And the true nature of that defanging is to emasculate the vampire. Traditionally, vampires have been steeped in sensuality, if not outright sexuality. Stoker’s Dracula scandalised late Victorian society for its (at the time) overtly sexual tone, with the vampire protagonist playing on the repressed sexual desires of the two main female characters. Rice’s Louis and Lestat shagged like satyrs, Louis with his usual doomed, nihilistic air and Lestat with full on lust. Even rat faced old Graf Orlok in Nosferatu basically dies because he can’t resist the lure of getting his leg over.
But such things are not for Stephenie Meyer (and why can’t she spell her forename properly?). A devout Mormon, she’s been accused of writing, with Twilight, “abstinence porn”. She, conversely, claims that it’s better to show romance without sex. Why, she argues, does romance always have to equate with sex, especially graphic sex in literature? That’s actually a fair point – if you’re writing about people. But vampires aren’t people, and a heightened sexuality has been intrinsic to the legend for centuries. Take way their sexuality, and you might as well take way the fact that they drink your blood.
And in fact, Meyer does that too. Her vampire heroes, the Cullens, are as abstinent from blood drinking as they are from shagging. That’s hardly surprising, as the one is a crudely written metaphor for the other in Meyer’s world. The Cullens have to exert tremendous self control to keep from drinking blood, as once they’ve started it’s almost impossible to stop. But just in case you didn’t get the profoundly obvious metaphor, simpering hero Edward Cullen literally refuses to have sex with passive heroine Bella – a shame, as her lust for him is the only positive thing she does that contradicts the 19th century damsel in distress stereotype. In fact, Bella seems to spend 90 per cent of her time having to be rescued, if not by Edward then by thwarted would be beau and werewolf Jacob Black.
But neither man wants to have sex with her. Oh no, that would send out the wrong message to the teenagers of America. Although the net result of their refusal, coupled with their tendencies (in the films) to stand around looking buff with their shirts off, is a presumably unintentional homoerotic tension that borders on the hilarious. Presumably there’s slash fiction out there in which Edward and Jacob finally consummate their feverish lust for each other – God knows, it’s probably better written than the actual Twilight novels.
So is this the final end for the vampire? From a terrifying walking corpse that wants to kill you and drink your blood to a toothless plaything for pale girls who don’t like to go out much and have a problem getting boyfriends? There are still shreds of hope. True Blood, the TV adaptation of the Sookie Stackhouse series, is a marvellously full-blooded and overblown Southern Gothic melodrama that makes Anne Rice look like Enid Blyton. It still follows the basic Buffy formula of an empowered heroine (Sookie is a telepathic waitress!) caught between a mopey brooding vampire (Bill Compton) and a sexy blond bad boy vampire (Eric Northman). But it’s set in a fascinating world where vampires and humans uneasily coexist, and written in a style like Tennessee Williams without the restraint. Not to mention that it features massively gratuitous amounts of sex, violence, swearing and drug abuse; the dark side of Twilight, it probably gives Stephenie Meyer palpitations just thinking about it. And like Buffy, it has a sense of humour – the cardinal sin of the Twilight series is that it takes everything about itself so bloody seriously.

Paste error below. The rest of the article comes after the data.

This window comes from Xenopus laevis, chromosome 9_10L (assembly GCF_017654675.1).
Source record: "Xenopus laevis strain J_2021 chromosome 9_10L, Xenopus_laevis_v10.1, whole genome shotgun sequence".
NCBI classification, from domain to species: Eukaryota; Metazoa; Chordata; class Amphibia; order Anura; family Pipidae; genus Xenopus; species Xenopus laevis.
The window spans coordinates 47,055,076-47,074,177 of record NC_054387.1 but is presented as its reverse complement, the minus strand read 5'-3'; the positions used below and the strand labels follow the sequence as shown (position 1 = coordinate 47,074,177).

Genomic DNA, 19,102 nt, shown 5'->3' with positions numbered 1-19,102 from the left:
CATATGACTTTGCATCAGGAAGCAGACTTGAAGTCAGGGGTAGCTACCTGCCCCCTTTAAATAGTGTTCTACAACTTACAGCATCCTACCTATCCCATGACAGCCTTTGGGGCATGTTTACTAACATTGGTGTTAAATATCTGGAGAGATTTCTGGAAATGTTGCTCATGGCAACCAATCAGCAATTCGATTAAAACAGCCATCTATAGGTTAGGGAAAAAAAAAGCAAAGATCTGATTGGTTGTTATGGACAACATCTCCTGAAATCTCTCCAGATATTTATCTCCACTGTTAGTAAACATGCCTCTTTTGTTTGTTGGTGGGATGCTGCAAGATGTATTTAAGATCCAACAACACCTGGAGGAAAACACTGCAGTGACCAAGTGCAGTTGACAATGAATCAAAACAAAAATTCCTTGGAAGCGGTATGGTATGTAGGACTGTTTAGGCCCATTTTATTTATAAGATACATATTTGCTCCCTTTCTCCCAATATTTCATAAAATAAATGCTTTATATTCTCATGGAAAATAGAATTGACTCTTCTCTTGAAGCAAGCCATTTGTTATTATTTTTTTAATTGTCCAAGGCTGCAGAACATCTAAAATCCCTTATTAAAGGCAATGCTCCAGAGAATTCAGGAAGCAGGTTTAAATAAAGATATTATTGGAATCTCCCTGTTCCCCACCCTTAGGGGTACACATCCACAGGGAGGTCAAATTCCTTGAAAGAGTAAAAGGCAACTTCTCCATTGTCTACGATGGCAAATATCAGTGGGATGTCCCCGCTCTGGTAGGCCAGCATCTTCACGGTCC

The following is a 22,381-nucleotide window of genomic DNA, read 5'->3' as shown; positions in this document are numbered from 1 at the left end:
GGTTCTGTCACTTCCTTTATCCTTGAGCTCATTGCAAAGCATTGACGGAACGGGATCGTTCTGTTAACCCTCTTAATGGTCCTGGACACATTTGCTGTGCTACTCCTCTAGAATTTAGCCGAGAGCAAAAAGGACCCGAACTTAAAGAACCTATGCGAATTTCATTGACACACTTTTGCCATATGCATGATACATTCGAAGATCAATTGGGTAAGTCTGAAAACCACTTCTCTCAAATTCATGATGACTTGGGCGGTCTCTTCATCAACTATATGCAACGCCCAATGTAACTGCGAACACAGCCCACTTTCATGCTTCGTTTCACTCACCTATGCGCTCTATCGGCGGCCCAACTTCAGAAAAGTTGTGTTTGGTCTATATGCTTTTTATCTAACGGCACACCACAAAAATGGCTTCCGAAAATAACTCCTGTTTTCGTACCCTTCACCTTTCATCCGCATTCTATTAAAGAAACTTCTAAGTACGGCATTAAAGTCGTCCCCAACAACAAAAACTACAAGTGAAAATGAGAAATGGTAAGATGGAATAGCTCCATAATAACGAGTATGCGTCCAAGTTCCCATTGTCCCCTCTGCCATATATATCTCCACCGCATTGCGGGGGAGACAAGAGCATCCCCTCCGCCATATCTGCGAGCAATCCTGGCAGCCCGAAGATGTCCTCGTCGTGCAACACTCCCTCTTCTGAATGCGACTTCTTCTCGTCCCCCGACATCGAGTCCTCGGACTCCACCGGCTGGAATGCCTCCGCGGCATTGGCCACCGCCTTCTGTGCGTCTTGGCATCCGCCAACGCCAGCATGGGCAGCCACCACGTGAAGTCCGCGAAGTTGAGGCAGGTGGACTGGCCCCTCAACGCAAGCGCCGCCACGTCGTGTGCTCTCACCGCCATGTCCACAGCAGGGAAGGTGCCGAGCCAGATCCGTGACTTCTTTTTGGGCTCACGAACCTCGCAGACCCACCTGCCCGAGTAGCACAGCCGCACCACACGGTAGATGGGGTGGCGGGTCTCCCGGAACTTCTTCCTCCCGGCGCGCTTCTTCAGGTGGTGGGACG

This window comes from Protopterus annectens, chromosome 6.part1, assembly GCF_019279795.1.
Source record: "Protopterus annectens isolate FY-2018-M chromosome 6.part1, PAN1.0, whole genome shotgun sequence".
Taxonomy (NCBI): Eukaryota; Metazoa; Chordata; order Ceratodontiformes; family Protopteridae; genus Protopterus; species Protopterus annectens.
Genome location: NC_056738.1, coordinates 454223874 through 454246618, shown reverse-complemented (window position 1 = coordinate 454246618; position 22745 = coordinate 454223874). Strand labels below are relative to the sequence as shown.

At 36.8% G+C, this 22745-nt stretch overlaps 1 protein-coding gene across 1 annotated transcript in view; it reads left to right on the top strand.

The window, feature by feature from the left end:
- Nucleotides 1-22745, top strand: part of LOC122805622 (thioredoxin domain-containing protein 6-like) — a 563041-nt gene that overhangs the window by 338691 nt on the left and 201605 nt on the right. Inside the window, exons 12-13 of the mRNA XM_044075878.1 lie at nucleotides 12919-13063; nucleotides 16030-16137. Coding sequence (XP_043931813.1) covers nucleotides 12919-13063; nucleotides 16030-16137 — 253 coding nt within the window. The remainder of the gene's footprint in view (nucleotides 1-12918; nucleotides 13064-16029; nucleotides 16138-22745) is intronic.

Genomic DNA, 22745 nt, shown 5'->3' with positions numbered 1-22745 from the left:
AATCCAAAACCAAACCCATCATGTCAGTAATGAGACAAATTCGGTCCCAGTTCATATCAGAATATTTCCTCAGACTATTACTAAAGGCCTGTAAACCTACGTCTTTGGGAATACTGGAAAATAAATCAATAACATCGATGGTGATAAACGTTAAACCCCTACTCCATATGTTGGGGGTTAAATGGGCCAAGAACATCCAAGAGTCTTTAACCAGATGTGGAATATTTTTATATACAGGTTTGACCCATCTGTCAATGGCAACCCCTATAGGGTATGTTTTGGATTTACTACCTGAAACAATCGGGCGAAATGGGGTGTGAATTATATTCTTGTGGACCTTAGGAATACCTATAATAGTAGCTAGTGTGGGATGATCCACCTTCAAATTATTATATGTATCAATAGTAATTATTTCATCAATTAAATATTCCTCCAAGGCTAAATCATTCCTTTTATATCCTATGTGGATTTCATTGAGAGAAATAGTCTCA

And while we’re on humour, us Brits have waded in with Toby Whithouse’s excellent Being Human, from BBC3. The comic/dramatic tale of a vampire, a werewolf and a ghost sharing a flat in Bristol and trying to fit into normal society, it’s produced some genuinely chilling portrayals of vampirism mixed with moments of pathos and laugh out loud humour. Mitchell is another vampire trying to be human; but he keeps failing. He’s genuinely funny when out with his mates in the pub, or trying to hold down in a menial job in a hospital; but when he gets really dark, as he does in series one when caught in a vampire civil war or series two when he’s out for revenge, he is one of the most chilling vampires you’ll have seen for ages.
And the kinkier, more niche aspects of horror literature are fighting a rearguard action against the nauseating spectacle of the Twilight series. This is often better demonstrated in the world of comics, where Steve Niles gave us the excellent (and extremely violent) 30 Days of Night (coincidentally adapted into a film directed by David Slade, who has just given us the latest Twilight movie).
So hopefully, this faddish adoption of a monster by insipid doe-eyed teenage emo girls is just a passing thing. The vampire’s been in the doldrums before, and always risen from the coffin again. All we need is to get the fangirls sexually interested in some other classic monster. I suggest they try going on a date with a flesh eating zombie…